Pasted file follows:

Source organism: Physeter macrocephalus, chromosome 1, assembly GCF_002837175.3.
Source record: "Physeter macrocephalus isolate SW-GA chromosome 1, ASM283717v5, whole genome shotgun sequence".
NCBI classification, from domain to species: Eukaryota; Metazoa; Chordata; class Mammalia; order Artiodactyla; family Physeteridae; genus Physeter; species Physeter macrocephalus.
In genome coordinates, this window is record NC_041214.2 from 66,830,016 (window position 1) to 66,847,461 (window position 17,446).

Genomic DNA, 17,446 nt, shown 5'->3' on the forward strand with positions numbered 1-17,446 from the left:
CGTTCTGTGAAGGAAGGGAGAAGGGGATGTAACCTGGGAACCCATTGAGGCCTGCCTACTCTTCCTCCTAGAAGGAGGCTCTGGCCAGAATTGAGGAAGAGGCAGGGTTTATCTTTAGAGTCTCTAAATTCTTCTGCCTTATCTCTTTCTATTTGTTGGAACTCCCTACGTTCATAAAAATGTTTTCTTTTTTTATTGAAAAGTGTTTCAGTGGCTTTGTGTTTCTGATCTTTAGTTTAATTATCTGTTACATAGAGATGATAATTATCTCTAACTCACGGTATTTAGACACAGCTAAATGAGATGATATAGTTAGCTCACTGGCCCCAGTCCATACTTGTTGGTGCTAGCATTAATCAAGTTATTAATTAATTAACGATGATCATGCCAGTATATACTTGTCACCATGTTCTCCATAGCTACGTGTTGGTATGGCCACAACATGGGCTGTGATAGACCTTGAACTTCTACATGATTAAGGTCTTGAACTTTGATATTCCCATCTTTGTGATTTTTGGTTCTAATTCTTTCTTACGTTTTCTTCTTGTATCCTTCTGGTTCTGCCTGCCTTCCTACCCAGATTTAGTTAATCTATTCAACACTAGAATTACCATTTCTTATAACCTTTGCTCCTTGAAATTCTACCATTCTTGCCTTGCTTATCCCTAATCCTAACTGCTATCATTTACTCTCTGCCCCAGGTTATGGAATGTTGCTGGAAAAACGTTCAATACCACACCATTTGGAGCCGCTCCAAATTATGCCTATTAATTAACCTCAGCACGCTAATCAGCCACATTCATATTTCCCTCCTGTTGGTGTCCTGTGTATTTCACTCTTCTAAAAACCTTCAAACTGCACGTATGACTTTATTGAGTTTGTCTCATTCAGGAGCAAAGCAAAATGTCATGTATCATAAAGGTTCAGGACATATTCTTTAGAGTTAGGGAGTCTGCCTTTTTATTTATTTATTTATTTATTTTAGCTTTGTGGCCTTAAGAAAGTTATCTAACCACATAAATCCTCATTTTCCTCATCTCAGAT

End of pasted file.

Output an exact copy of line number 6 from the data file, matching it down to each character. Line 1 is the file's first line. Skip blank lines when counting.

CGTTCTGTGAAGGAAGGGAGAAGGGGATGTAACCTGGGAACCCATTGAGGCCTGCCTACTCTTCCTCCTAGAAGGAGGCTCTGGCCAGAATTGAGGAAGAGGCAGGGTTTATCTTTAGAGTCTCTAAATTCTTCTGCCTTATCTCTTTCTATTTGTTGGAACTCCCTACGTTCATAAAAATGTTTTCTTTTTTTATTGAAAAGTGTTTCAGTGGCTTTGTGTTTCTGATCTTTAGTTTAATTATCTGTTACATAGAGATGATAATTATCTCTAACTCACGGTATTTAGACACAGCTAAATGAGATGATATAGTTAGCTCACTGGCCCCAGTCCATACTTGTTGGTGCTAGCATTAATCAAGTTATTAATTAATTAACGATGATCATGCCAGTATATACTTGTCACCATGTTCTCCATAGCTACGTGTTGGTATGGCCACAACATGGGCTGTGATAGACCTTGAACTTCTACATGATTAAGGTCTTGAACTTTGATATTCCCATCTTTGTGATTTTTGGTTCTAATTCTTTCTTACGTTTTCTTCTTGTATCCTTCTGGTTCTGCCTGCCTTCCTACCCAGATTTAGTTAATCTATTCAACACTAGAATTACCATTTCTTATAACCTTTGCTCCTTGAAATTCTACCATTCTTGCCTTGCTTATCCCTAATCCTAACTGCTATCATTTACTCTCTGCCCCAGGTTATGGAATGTTGCTGGAAAAACGTTCAATACCACACCATTTGGAGCCGCTCCAAATTATGCCTATTAATTAACCTCAGCACGCTAATCAGCCACATTCATATTTCCCTCCTGTTGGTGTCCTGTGTATTTCACTCTTCTAAAAACCTTCAAACTGCACGTATGACTTTATTGAGTTTGTCTCATTCAGGAGCAAAGCAAAATGTCATGTATCATAAAGGTTCAGGACATATTCTTTAGAGTTAGGGAGTCTGCCTTTTTATTTATTTATTTATTTATTTTAGCTTTGTGGCCTTAAGAAAGTTATCTAACCACATAAATCCTCATTTTCCTCATCTCAGAT